One note of caution for gardeners growing this tree: a fungus disease called “golden canker”, named for the yellow discoloration of infected stems, attacks trees under stress. Growing pagoda dogwood in the garden should include siting the tree in the shade of taller trees and avoidance of drought stress. On a much more positive note, pagoda dogwood is mush less susceptible to the anthracnose fungus that in recent years has curtailed the use of flowering dogwood (C. florida) in New England landscapes.
The redvein enkianthus in Marjorie’s Garden (Enkianthus campanulatus, native to Japan, hardy throughout New England to Zone 5), now in its tenth year, flowers in early June, clusters of creamy-yellow bells with deep red veins hanging below the whorl of leaves at each branch tip. Enkianthus flowers are slightly larger than those of highbush blueberry but have the same drooping habit and the same ability to attract bumblebees.
In autumn the leaves of our enkianthus first turn a bright golden yellow with some leaves still showing a little green. At this stage of fall color, the dark brown seed capsules provide a striking contrast in both color and texture. A few days later, the golden enkianthus leaves are infused with red. A few more days and the ground around the little tree is littered with these colorful leaves. Fall color is variable within the species with some plants turning all red or all yellow.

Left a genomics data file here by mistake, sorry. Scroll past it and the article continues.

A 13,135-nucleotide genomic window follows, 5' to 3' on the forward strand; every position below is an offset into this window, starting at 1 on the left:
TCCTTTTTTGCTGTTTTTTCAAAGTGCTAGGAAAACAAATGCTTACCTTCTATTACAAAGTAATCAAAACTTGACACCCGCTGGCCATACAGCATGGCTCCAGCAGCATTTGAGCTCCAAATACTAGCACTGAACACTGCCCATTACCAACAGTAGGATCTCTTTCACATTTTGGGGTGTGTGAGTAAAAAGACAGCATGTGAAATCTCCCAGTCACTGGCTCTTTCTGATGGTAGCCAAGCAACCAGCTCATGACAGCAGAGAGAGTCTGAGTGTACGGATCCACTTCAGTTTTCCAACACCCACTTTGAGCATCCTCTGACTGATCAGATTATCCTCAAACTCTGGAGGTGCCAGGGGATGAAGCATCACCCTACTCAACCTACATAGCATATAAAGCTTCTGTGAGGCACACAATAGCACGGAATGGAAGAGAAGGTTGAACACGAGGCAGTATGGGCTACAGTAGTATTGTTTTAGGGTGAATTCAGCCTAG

The clusters of rich brown deed capsules persist through winter. Capped with new snow, they make a beautiful winter garden scene.
The enkianthus in Marjorie’s Garden is now about 8 feet tall. We have pruned this naturally shrubby plant into a small multi-trunk tree, highlighting its layered branches. It may eventually grow to 12 feet in height, the perfect small garden tree in sun or partial shade. Kept in shrubby form, redvein enkianthus also makes a beautiful informal hedge.